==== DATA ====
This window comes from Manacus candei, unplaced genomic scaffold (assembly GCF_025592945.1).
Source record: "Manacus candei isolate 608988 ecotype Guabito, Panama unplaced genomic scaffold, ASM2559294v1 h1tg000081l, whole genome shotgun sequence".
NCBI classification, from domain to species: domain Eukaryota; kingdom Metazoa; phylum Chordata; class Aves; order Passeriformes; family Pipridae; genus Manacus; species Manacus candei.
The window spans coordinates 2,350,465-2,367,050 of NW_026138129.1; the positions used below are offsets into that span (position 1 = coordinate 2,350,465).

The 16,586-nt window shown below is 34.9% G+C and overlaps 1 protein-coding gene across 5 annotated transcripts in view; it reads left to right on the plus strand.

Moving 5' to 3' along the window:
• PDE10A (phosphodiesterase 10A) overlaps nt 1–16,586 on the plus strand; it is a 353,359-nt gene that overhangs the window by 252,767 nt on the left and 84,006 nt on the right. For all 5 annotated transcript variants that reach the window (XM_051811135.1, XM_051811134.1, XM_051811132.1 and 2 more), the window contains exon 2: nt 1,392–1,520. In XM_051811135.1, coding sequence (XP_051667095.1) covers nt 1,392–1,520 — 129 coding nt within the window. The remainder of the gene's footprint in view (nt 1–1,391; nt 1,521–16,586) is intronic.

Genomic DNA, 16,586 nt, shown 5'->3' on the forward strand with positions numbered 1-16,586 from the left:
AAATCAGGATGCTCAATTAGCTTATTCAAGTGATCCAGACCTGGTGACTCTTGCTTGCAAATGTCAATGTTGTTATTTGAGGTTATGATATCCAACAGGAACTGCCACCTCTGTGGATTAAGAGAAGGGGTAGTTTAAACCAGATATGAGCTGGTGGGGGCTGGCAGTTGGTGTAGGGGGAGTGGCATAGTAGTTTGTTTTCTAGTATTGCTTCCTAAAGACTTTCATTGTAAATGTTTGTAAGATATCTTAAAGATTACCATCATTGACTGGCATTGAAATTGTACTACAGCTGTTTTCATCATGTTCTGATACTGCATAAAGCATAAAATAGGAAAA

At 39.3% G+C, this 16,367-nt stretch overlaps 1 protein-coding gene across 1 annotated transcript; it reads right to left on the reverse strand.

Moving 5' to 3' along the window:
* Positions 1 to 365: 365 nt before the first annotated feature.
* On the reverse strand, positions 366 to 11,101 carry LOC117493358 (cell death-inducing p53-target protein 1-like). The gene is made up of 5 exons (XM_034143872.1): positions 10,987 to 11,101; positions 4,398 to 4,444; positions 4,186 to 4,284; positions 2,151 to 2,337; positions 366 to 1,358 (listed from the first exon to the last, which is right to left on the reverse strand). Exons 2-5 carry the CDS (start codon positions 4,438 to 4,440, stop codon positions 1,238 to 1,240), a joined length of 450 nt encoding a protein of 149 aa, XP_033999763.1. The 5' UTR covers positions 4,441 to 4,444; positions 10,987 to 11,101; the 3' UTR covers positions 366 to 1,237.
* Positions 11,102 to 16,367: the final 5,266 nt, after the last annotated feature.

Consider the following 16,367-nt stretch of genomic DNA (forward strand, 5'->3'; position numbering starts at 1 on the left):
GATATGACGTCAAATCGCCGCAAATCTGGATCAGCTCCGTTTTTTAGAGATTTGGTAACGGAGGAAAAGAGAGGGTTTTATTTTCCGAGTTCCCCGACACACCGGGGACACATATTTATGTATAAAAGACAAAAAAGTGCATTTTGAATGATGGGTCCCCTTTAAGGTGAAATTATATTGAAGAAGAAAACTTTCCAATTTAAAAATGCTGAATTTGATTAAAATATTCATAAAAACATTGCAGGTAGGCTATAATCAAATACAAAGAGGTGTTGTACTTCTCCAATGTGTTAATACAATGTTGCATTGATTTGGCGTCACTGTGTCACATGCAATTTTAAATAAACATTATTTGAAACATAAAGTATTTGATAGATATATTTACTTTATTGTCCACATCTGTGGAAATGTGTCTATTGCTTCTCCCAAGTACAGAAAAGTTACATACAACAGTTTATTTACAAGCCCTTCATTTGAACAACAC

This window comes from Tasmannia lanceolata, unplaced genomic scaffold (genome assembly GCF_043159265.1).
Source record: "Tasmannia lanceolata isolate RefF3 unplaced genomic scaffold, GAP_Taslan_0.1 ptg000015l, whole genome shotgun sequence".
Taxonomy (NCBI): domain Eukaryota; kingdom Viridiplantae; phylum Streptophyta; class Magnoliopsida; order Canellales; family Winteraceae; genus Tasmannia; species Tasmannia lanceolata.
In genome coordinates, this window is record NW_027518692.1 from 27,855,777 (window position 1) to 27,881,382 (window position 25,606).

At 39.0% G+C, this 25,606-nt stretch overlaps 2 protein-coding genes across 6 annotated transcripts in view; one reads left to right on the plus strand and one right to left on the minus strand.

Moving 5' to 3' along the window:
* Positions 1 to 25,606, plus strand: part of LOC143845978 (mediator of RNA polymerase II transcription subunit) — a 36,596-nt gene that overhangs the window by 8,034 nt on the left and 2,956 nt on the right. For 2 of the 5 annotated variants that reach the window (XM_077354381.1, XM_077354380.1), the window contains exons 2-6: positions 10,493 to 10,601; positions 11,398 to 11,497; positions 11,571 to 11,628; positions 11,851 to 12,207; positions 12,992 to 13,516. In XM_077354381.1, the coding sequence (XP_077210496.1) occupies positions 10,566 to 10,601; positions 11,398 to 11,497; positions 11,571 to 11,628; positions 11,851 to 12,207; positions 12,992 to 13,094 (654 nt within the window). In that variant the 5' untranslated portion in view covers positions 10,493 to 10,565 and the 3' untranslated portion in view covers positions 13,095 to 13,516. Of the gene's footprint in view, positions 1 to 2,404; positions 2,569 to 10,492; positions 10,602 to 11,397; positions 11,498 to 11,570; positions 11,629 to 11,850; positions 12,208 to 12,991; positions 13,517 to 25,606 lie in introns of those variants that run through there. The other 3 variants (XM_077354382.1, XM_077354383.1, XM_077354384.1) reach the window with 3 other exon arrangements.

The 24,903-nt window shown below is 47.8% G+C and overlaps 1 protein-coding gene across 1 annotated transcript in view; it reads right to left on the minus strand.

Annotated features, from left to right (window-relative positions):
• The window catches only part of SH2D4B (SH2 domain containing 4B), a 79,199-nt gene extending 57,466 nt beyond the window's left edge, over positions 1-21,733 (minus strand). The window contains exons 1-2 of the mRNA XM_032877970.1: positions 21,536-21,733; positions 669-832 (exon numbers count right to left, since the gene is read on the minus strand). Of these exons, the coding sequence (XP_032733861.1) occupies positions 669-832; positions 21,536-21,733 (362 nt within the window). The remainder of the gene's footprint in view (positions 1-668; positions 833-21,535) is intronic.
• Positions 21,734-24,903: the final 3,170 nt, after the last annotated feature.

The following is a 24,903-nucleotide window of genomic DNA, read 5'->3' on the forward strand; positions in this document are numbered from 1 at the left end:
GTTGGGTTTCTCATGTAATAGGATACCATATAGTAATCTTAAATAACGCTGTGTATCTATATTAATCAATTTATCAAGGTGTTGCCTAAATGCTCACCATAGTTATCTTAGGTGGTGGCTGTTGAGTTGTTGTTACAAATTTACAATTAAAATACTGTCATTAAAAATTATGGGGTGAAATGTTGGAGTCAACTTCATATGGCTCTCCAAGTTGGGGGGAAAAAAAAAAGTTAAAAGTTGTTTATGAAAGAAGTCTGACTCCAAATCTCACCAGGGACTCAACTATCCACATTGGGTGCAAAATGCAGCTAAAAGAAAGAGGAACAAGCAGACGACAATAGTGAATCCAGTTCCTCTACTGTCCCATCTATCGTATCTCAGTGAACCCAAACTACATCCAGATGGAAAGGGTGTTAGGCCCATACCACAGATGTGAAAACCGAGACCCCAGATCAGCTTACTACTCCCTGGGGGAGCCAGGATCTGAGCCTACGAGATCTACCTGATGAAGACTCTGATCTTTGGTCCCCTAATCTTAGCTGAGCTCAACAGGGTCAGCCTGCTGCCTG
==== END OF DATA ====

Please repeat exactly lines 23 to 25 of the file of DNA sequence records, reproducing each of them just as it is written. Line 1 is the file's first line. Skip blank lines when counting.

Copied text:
* Positions 1 to 25,606, plus strand: part of LOC143845978 (mediator of RNA polymerase II transcription subunit) — a 36,596-nt gene that overhangs the window by 8,034 nt on the left and 2,956 nt on the right. For 2 of the 5 annotated variants that reach the window (XM_077354381.1, XM_077354380.1), the window contains exons 2-6: positions 10,493 to 10,601; positions 11,398 to 11,497; positions 11,571 to 11,628; positions 11,851 to 12,207; positions 12,992 to 13,516. In XM_077354381.1, the coding sequence (XP_077210496.1) occupies positions 10,566 to 10,601; positions 11,398 to 11,497; positions 11,571 to 11,628; positions 11,851 to 12,207; positions 12,992 to 13,094 (654 nt within the window). In that variant the 5' untranslated portion in view covers positions 10,493 to 10,565 and the 3' untranslated portion in view covers positions 13,095 to 13,516. Of the gene's footprint in view, positions 1 to 2,404; positions 2,569 to 10,492; positions 10,602 to 11,397; positions 11,498 to 11,570; positions 11,629 to 11,850; positions 12,208 to 12,991; positions 13,517 to 25,606 lie in introns of those variants that run through there. The other 3 variants (XM_077354382.1, XM_077354383.1, XM_077354384.1) reach the window with 3 other exon arrangements.

The 24,903-nt window shown below is 47.8% G+C and overlaps 1 protein-coding gene across 1 annotated transcript in view; it reads right to left on the minus strand.

Annotated features, from left to right (window-relative positions):